Archive for the ‘Hawaii designers’ Category

Kini watch: Judges go bananas for his genie pant look this week

April 15th, 2016
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PHOTO COURTESY LIFETIME

Kini Zamora's summer genie pant look him put in the top 2 this week.

'PROJECT RUNWAY' ALL STARS SEASON 5
Episode 10 recap: "Rebel With a Cause"

Business today is often about forming partnerships, and many fashion brands appeal to consumers through philanthropic contributions that allow them to feel like partners in giving back to their communities.

This week the designers are introduced to Yvonne Niami, founder of N:Philanthropy, a brand that gives 10 percent of its net sales toward fighting pediatric cancer. The designers are tasked with designing a "fashion-forward summer look that is sophisticated with a badass edge" for the N:Phil girl.

Hawaii designer Kini Zamora takes a risk by creating a genie pant that he knows judges will love or hate, but at midpoint in the competition, he doesn't want to risk playing it safe either.

His original plan also called for a cropped yellow tweed jacket, but mentor Zanna Roberts Rassi sees pant and jacket together and tells him she wants to see, "less disco banana, more sophisticated cool girl." He has the sense of humor to laugh at the critique, saying he doesn't want to create a disco banana either.

He decides to dip-dye the bottom half of his jacket black to tone down the yellow, but at the last minute he ditches the jacket and sends his model down the runway in the pant and a halter top. The judges like the "kookiness" and "ballsiness" of his design.

His risk-taking paid off and he is placed in the Top 2 along with Emily Payne, who is named the winner.

Ken Laurence struggled with creating a top to go with a white pair of pants. At the last minute, he gives up completely and drapes a piece of fabric as a halter top. It is so thrown together that I felt sure he was going home, but it's Dom Streater and Asha Daniels who end up in the bottom.

Both looks were too heavy looking for the challenge, but Dom's look was beautiful and it was obvious they both put a lot of work into their designs. Unfortunately, Asha ends up going home when it should have been Ken.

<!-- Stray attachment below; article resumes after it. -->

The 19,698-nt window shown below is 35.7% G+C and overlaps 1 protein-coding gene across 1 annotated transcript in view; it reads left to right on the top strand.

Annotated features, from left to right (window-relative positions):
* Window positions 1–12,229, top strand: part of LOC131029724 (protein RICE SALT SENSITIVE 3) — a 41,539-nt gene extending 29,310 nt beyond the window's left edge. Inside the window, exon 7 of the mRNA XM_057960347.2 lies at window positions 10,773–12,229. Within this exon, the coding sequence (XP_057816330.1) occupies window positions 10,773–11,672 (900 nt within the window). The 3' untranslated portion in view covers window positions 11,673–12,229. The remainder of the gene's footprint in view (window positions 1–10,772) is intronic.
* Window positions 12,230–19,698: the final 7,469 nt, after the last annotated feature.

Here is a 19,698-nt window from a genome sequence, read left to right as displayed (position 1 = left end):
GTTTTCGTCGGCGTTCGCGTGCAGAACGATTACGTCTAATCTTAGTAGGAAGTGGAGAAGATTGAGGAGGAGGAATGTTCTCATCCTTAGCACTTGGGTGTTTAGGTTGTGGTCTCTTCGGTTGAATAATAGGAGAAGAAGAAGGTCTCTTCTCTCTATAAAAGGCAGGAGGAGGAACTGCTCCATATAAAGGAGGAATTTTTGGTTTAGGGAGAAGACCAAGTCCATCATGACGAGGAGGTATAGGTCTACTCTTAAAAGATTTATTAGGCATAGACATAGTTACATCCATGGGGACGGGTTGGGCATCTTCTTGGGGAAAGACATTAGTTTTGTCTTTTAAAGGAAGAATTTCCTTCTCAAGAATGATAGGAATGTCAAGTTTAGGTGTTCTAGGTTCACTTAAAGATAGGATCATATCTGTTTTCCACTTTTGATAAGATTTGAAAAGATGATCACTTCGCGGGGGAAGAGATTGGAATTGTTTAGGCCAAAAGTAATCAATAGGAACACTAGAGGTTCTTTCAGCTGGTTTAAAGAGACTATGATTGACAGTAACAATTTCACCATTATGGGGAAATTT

Emily Payne scored the win for her design, which started as a deconstructed power suit.

Asha Daniels was sent home for a design more severe than summery.

Kini watch: Trading fabric, barbs

March 25th, 2016
By



PHOTOS COURTESY LIFETIME

Kini Zamora plots out his design.

'PROJECT RUNWAY' ALL STARS SEASON 5
Episode 7 recap: "Bait and Stitch"

Every week, the designers get their assignments before heading off to Mood to make their fabric selections. This week, they start at Mood so they know some twist is in play.

Host Alyssa Milano meets them and reminds them that they've been chided for poor fabric choices, so this week, producers have taken the fabric choice out of their hands. The designers pick envelopes that contain the type of fabric they must use to create an evening resort look.

Some of the choices are unusual for the task such as neoprene, and Hawaii designer Kini Zamora being assigned brocade to create a resort look.

When they arrive at the workroom, Alyssa is already waiting for them, so they know something bad is about to happen. They are told that they must switch fabric with another designer and none of them is happy. After all the selections are made, Kini and Sam Donovan are the only ones left to swap fabric and neither is happy.

Kini's dress, made with Sam Donovan's lace, has kept him in the competition for another week.

Of the two, Sam has the better deal because he hasn't given Kini much fabric to work with, the lace is sheer and there's nothing to build under it. In trading barbs, Kini says, "I can't hide the hideous." Sam's lace does look very cheap and when Kini voices his grievances to mentor Zanna Roberts Rossi, she tells him not to make excuses, "figure it out."

Kini manages to come up with a cocktail look and ends up safely in the middle.

Sam is named to the Top 3 for a dress that, in spite of the weight of brocade, appears to flow. Dom Streater is named the winner for a linen ensemble that included a beach towel-style stripe pattern that she pieced together with strips of blue and yellow fabric.

And Valerie Mayen is sent home for a jumpsuit with tacky porno-costume bodice.

Interesting how there have been so many jumpsuits on the runway this season, as well as turbans.

Sam's look created with Kini's brocade.

Dom's winning linen creation.

The walking "Creamsicle" jumpsuit that sent Valerie home.


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Nadine Kam is Style Editor and staff restaurant critic at the Honolulu Star-Advertiser; her coverage in print on Wednesdays and Thursdays. Contact her via email at nkam@staradvertiser.com and follow her on Twitter, Instagram and Rebel Mouse.

Kini watch: Going for Baroque

March 20th, 2016
By



PHOTOS COURTESY LIFETIME

Kini Zamora's still in the "All Stars" game in Week 6.

'PROJECT RUNWAY' ALL STARS SEASON 5
Episode 6 recap: "Going for Baroque"

I miss the screening of project runway All-Stars last week Thursday while I was on Maui I reached home at 11 PM and promptly crashed after running around all day from Kahului to Makawao to Paia.

The next day I also had to find out if Kini had won before writing about his grand opening at the Clique by KZ.

After reading a recap I remembered this was the week that they were to go back in time to the Baroque era. Commenters were dissing the designers for not knowing the details of the Baroque period, and producers for bringing the designers to a medieval event, which had a style preceding the more ornamented Baroque era.